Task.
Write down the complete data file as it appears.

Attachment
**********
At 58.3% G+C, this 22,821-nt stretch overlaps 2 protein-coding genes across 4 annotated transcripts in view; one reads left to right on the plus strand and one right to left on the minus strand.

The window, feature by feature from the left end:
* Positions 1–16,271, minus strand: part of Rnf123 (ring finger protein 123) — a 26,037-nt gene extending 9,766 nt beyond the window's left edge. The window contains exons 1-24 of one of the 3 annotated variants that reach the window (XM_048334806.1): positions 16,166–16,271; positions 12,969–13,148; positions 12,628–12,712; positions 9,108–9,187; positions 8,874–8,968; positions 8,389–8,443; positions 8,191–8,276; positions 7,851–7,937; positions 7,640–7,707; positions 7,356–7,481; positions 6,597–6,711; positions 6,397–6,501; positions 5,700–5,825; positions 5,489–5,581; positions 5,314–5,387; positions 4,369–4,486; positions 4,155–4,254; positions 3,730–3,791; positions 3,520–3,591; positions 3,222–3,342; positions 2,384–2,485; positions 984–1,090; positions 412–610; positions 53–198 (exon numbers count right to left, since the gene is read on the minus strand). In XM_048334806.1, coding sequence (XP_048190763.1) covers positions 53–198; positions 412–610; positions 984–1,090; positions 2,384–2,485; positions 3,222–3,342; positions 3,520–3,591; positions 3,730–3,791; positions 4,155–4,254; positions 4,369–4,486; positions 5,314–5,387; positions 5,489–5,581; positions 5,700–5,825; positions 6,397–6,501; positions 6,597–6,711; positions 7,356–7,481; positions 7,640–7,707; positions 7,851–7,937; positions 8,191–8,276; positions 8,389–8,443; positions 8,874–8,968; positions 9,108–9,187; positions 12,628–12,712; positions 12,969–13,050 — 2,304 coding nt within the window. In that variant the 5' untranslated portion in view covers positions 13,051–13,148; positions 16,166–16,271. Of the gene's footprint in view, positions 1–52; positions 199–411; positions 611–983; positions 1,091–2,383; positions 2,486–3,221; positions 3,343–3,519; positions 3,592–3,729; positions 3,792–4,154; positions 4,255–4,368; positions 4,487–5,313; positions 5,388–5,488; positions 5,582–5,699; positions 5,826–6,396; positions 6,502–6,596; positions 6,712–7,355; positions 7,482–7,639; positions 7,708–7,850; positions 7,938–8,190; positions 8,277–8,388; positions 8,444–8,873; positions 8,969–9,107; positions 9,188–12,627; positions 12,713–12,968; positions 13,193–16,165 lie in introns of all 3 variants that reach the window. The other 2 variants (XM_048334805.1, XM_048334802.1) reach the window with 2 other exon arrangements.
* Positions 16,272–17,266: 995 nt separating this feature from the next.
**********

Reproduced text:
At 58.3% G+C, this 22,821-nt stretch overlaps 2 protein-coding genes across 4 annotated transcripts in view; one reads left to right on the plus strand and one right to left on the minus strand.

The window, feature by feature from the left end:
* Positions 1–16,271, minus strand: part of Rnf123 (ring finger protein 123) — a 26,037-nt gene extending 9,766 nt beyond the window's left edge. The window contains exons 1-24 of one of the 3 annotated variants that reach the window (XM_048334806.1): positions 16,166–16,271; positions 12,969–13,148; positions 12,628–12,712; positions 9,108–9,187; positions 8,874–8,968; positions 8,389–8,443; positions 8,191–8,276; positions 7,851–7,937; positions 7,640–7,707; positions 7,356–7,481; positions 6,597–6,711; positions 6,397–6,501; positions 5,700–5,825; positions 5,489–5,581; positions 5,314–5,387; positions 4,369–4,486; positions 4,155–4,254; positions 3,730–3,791; positions 3,520–3,591; positions 3,222–3,342; positions 2,384–2,485; positions 984–1,090; positions 412–610; positions 53–198 (exon numbers count right to left, since the gene is read on the minus strand). In XM_048334806.1, coding sequence (XP_048190763.1) covers positions 53–198; positions 412–610; positions 984–1,090; positions 2,384–2,485; positions 3,222–3,342; positions 3,520–3,591; positions 3,730–3,791; positions 4,155–4,254; positions 4,369–4,486; positions 5,314–5,387; positions 5,489–5,581; positions 5,700–5,825; positions 6,397–6,501; positions 6,597–6,711; positions 7,356–7,481; positions 7,640–7,707; positions 7,851–7,937; positions 8,191–8,276; positions 8,389–8,443; positions 8,874–8,968; positions 9,108–9,187; positions 12,628–12,712; positions 12,969–13,050 — 2,304 coding nt within the window. In that variant the 5' untranslated portion in view covers positions 13,051–13,148; positions 16,166–16,271. Of the gene's footprint in view, positions 1–52; positions 199–411; positions 611–983; positions 1,091–2,383; positions 2,486–3,221; positions 3,343–3,519; positions 3,592–3,729; positions 3,792–4,154; positions 4,255–4,368; positions 4,487–5,313; positions 5,388–5,488; positions 5,582–5,699; positions 5,826–6,396; positions 6,502–6,596; positions 6,712–7,355; positions 7,482–7,639; positions 7,708–7,850; positions 7,938–8,190; positions 8,277–8,388; positions 8,444–8,873; positions 8,969–9,107; positions 9,188–12,627; positions 12,713–12,968; positions 13,193–16,165 lie in introns of all 3 variants that reach the window. The other 2 variants (XM_048334805.1, XM_048334802.1) reach the window with 2 other exon arrangements.
* Positions 16,272–17,266: 995 nt separating this feature from the next.